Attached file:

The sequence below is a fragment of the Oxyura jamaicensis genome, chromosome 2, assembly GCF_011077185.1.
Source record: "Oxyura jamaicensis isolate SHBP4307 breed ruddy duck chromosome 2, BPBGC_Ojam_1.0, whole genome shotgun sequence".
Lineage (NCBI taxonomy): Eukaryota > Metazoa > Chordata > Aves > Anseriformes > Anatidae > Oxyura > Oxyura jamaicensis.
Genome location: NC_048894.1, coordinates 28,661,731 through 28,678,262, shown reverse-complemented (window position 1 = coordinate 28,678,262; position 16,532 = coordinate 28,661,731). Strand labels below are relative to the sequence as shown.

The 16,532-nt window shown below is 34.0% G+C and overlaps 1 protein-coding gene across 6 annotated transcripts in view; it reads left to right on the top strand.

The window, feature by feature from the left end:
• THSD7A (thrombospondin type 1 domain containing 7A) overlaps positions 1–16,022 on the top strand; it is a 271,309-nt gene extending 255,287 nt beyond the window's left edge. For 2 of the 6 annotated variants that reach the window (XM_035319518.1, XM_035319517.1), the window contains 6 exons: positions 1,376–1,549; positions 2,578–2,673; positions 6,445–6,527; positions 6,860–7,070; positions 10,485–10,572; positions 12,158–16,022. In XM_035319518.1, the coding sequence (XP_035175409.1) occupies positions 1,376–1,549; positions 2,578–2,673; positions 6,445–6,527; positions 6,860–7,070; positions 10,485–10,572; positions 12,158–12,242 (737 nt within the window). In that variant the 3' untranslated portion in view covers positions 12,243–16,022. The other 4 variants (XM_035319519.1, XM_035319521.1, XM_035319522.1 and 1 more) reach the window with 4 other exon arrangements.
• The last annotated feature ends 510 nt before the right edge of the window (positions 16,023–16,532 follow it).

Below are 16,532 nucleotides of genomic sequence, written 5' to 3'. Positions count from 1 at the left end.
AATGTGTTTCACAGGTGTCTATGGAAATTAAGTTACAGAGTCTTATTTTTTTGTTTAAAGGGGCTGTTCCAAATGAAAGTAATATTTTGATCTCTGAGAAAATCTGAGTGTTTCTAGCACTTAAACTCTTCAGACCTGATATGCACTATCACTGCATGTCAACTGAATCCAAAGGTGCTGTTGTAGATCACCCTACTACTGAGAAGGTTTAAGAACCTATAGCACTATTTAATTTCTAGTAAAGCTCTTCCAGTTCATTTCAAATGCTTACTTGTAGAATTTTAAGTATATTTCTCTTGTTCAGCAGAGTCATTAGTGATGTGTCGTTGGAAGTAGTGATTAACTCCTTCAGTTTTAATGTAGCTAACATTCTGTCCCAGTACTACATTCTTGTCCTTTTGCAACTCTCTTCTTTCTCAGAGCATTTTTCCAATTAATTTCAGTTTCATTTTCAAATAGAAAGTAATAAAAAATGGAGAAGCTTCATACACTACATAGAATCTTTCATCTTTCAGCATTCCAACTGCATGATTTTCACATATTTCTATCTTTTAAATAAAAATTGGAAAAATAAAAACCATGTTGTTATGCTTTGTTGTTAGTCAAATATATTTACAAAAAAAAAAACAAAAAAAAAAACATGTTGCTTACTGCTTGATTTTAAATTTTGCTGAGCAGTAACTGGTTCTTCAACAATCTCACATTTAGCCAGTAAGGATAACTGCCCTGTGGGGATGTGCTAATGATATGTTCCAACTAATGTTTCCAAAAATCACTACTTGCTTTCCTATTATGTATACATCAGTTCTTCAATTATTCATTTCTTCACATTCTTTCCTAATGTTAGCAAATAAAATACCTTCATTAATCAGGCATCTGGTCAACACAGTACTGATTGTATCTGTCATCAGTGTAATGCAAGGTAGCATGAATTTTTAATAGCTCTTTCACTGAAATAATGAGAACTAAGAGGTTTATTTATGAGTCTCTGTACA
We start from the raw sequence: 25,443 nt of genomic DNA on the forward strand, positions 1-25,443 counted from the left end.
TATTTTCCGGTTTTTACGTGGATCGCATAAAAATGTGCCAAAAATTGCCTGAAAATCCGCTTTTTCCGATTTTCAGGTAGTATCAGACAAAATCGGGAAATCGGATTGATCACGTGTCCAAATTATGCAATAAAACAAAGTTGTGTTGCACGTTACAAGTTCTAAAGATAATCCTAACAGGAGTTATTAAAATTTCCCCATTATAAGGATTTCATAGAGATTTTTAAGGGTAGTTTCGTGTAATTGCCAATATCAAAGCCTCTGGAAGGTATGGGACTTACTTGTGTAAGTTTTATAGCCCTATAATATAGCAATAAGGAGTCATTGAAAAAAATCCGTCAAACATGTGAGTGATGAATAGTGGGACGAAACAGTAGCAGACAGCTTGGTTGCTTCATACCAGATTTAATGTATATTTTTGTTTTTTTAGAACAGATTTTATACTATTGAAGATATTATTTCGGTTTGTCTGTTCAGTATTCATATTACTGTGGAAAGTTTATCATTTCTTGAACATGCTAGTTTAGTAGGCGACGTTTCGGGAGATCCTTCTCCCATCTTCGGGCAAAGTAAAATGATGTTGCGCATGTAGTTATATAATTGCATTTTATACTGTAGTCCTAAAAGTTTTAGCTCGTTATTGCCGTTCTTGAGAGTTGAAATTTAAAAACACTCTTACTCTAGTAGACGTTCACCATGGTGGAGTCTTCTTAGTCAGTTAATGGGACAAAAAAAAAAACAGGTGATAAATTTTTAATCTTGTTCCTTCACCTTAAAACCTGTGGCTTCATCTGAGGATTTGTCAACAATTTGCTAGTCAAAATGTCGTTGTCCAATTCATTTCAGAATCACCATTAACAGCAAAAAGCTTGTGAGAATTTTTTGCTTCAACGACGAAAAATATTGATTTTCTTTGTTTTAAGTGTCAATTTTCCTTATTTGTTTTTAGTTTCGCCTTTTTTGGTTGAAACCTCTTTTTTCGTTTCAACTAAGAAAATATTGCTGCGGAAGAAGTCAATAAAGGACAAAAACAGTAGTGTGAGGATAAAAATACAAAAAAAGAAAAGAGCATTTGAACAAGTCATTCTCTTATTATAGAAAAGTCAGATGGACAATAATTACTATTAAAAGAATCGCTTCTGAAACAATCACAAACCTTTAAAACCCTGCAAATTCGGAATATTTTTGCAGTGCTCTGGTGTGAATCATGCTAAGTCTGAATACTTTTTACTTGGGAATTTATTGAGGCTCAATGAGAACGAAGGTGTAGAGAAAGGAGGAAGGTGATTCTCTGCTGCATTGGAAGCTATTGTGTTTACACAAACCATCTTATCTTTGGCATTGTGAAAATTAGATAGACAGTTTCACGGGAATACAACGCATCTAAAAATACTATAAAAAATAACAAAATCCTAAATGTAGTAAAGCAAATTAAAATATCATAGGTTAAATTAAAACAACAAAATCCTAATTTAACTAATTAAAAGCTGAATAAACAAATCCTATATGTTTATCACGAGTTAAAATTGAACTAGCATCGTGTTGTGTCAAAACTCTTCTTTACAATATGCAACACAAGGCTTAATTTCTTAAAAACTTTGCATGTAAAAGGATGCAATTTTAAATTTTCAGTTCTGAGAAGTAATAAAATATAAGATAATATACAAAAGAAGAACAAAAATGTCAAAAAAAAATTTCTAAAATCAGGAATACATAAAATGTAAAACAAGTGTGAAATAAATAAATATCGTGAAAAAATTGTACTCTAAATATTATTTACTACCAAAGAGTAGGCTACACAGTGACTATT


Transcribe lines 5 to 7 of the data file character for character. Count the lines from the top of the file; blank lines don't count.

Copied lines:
The 16,532-nt window shown below is 34.0% G+C and overlaps 1 protein-coding gene across 6 annotated transcripts in view; it reads left to right on the top strand.

The window, feature by feature from the left end:
• THSD7A (thrombospondin type 1 domain containing 7A) overlaps positions 1–16,022 on the top strand; it is a 271,309-nt gene extending 255,287 nt beyond the window's left edge. For 2 of the 6 annotated variants that reach the window (XM_035319518.1, XM_035319517.1), the window contains 6 exons: positions 1,376–1,549; positions 2,578–2,673; positions 6,445–6,527; positions 6,860–7,070; positions 10,485–10,572; positions 12,158–16,022. In XM_035319518.1, the coding sequence (XP_035175409.1) occupies positions 1,376–1,549; positions 2,578–2,673; positions 6,445–6,527; positions 6,860–7,070; positions 10,485–10,572; positions 12,158–12,242 (737 nt within the window). In that variant the 3' untranslated portion in view covers positions 12,243–16,022. The other 4 variants (XM_035319519.1, XM_035319521.1, XM_035319522.1 and 1 more) reach the window with 4 other exon arrangements.